Physical debility had traditionally been seen as ushering in old age, but as industrialisation developed concerns were increasingly raised that new modes of production were hastening physical decline making people ‘old’ before the customary 60 or 70 years (Ottaway, 2007: 17). Mechanistic views of the body became prevalent in discussions of the impact of factory work in particular, with workers described as faceless parts of an industrial ‘machine’. Debilitated workers, argued factory reformer William Dodd, were liable to be ‘cast off as useless lumber; just as a cylinder, or any other piece of machinery would be laid aside when worn out, and with as little remorse’ (1968: 106). Similarly, Dr James Kay observed of factory operatives in 1830s Manchester that their labour must ‘rival the mathematical precision, the incessant motion, and the exhaustless power of the machine’ (1832: 10). Long hours of repetitive or arduous labour in heated environments appeared to speed up the life cycle of workers, with claims made (albeit on shaky empirical foundations) that it brought forward stages such as puberty in factory girls, and the physical signs of old age in adult workers (Gaskell, 1833: 69; Gray, 1991: 38).

This becomes particularly pertinent when considering the skeletal changes seen in Skeleton 15. It was recognised in the early nineteenth century that those working in confined spaces, requiring poor postures, or placing heavy loads on the spine, were at greater risk of developing spinal deformities (Weiner and Silver, 2008). For individuals undertaking manual labour from a young age and into adulthood, such pressures combined with deficiencies in bone quality from vitamin D deficiency could result in the severe pathological changes. In 1831, the Leeds surgeon Charles Turner Thackrah commented that ‘[t]he limbs consequently, and especially in the growing youth, take the form which is induced by the weight of the body and the posture required in the employ. The spine evidently suffers’ (1831: 112). Witnesses before official enquiries into factory work reported that the lower limb deformities presented by Skeleton 15 were prevalent in factory districts. In 1832, Abraham Wildman, a supporter of limiting the hours of labour in factories, reported that there were large numbers of ‘ricketty crooked legged children’ in Keighley (Yorkshire), and he estimated that about one in ten children were left permanently deformed due to the nature of their work (Report from the Committee, 1832: 156). Accounts of worker ‘debility’ became central to critiques of the factory ‘system’ during this period. After a visit to Stockport in November 1841, Dodd observed that factory people were generally ‘superannuated before they are forty’, compared to 60 in the general population (Dodd, 1968: 173). Dodd's own body appeared to offer living proof of this accelerated decline. Deformed in his arms and legs after spending his early years employed in a factory, fellow reformer Richard Oastler described him at age 37 in 1841 as a ‘weak, infirm cripple, even in Nature's prime’ (1841: 73). Rather than presenting as an anomalous body, in appearance Skeleton 15 represented a common type of deformity observable in textile factory districts such as Stockport during this period.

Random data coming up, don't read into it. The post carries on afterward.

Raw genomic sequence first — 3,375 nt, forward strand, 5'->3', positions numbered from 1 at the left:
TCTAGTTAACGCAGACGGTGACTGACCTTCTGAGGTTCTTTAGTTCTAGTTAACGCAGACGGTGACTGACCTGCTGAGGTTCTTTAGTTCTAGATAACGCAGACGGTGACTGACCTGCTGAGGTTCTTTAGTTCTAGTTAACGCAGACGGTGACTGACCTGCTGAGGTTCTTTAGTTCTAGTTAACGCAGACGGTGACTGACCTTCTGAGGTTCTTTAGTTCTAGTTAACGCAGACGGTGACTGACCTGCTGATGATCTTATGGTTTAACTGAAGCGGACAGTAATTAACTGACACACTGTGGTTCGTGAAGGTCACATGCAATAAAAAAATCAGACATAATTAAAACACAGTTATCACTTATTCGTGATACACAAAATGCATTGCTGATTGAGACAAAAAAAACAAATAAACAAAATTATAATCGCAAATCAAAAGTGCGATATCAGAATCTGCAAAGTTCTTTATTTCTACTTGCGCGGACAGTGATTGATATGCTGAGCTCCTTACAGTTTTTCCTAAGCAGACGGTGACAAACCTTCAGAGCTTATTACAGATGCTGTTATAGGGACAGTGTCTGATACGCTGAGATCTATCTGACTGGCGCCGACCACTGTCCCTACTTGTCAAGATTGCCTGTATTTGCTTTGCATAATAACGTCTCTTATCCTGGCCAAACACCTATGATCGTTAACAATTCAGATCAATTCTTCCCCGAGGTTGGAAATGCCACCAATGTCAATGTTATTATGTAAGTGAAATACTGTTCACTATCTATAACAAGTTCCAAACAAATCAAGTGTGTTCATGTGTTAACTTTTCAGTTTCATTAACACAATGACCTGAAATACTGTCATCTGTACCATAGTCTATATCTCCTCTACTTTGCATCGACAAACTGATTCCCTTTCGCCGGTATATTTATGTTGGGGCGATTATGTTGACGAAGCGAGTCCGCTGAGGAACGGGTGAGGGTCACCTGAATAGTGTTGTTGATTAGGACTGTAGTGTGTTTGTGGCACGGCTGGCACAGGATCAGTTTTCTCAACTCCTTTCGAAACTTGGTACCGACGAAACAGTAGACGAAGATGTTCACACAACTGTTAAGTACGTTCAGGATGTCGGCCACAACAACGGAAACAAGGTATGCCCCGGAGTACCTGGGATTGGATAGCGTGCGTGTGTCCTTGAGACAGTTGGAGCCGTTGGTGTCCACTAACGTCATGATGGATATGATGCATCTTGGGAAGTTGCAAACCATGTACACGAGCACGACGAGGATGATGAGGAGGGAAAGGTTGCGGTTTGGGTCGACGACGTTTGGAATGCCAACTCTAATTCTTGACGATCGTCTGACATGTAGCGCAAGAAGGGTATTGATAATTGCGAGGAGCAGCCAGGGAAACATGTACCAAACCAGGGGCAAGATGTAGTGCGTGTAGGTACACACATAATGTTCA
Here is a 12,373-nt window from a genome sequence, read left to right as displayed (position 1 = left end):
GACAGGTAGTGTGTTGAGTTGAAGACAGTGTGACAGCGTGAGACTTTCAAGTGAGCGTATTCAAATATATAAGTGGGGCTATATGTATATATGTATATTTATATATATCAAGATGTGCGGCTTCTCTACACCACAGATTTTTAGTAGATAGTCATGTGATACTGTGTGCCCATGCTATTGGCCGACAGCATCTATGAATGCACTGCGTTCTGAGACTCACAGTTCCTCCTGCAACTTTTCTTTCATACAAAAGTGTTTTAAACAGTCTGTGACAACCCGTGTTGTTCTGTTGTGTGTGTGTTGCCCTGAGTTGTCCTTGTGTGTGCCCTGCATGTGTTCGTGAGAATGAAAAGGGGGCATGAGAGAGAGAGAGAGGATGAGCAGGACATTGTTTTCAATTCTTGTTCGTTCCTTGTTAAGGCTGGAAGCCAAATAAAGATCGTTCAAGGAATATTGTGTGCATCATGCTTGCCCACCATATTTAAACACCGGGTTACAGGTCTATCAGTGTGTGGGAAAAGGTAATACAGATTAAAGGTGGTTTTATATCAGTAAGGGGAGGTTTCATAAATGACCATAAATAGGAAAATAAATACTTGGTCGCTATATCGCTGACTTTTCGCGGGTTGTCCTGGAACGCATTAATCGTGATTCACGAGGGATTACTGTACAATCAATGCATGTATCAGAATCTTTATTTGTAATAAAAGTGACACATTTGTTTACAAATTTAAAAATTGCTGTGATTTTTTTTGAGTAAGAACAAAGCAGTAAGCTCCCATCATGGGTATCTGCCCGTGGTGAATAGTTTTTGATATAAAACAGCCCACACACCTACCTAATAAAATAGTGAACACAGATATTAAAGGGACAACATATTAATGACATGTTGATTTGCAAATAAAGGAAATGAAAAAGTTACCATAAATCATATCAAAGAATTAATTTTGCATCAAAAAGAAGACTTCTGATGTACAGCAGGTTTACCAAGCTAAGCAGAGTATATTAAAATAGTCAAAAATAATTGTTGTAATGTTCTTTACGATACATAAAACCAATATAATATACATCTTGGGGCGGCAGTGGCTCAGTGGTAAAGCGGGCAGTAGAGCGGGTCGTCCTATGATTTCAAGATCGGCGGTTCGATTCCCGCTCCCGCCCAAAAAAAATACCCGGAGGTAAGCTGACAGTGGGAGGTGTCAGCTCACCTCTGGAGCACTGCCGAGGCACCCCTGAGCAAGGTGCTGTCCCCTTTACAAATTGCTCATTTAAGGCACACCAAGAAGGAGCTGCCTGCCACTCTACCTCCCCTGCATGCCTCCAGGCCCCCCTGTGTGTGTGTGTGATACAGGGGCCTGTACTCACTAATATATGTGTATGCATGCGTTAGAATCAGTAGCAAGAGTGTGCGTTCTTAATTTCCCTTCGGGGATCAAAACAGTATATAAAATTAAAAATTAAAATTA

As a corollary, the idea that workers in certain industries constituted distinctive ‘races’ whose size, physical features and life cycles deviated from an idealised pre-industrial agrarian norm, took hold in early nineteenth century England (Turner and Blackie, 2018: 56–9). In The Manufacturing Population of England (1833), Manchester social reformer Peter Gaskell argued that industrial manufacture brought about a ‘vast deterioration in personal form’. The average height of male factory workers was, he claimed, only five feet six inches. Both sexes had a ‘very general bowing of the legs’, with ‘great numbers of girls and women walking lamely or awkwardly’. Men's hair was often ‘thin and straight’, and they trudged around with a ‘spiritless and dejected air’ (1833: 162). Workers in particular trades were instantly recognisable by their bodily peculiarities, and accounts of premature ageing, disease and debility were ubiquitous in descriptions of certain occupations. For example, gaunt features, sallow skin, pale complexion and sunken eyes were all seen as trademark features of ironworkers (Ginswick, 1983: 38). Of coalminers, Thackrah remarked that most ‘do not generally exceed age of fifty’ due to occupational diseases such as asthma, weakness of vision caused by long hours of working in darkness and ‘by the injury which their health has sustained’ through arduous labour in cramped, dirty conditions (1831: 28). Many observers of coalmining noted signs of ageing in apparently young men. In 1842, Dr Elliot, who had experience in treating the ‘limbs and health’ of coalminers and their families in Thornley and South Hetton, County Durham, observed that in ‘middle and advanced life’ miners usually succumbed to ‘articular, muscular, and neuralgic pains’. He remarked that ‘premature old age in appearance’ was common in coalminers and ‘men of 35 or 40 years may often be taken for 10 years older than they really are’ (Children's Employment Commission, 1842a: 668).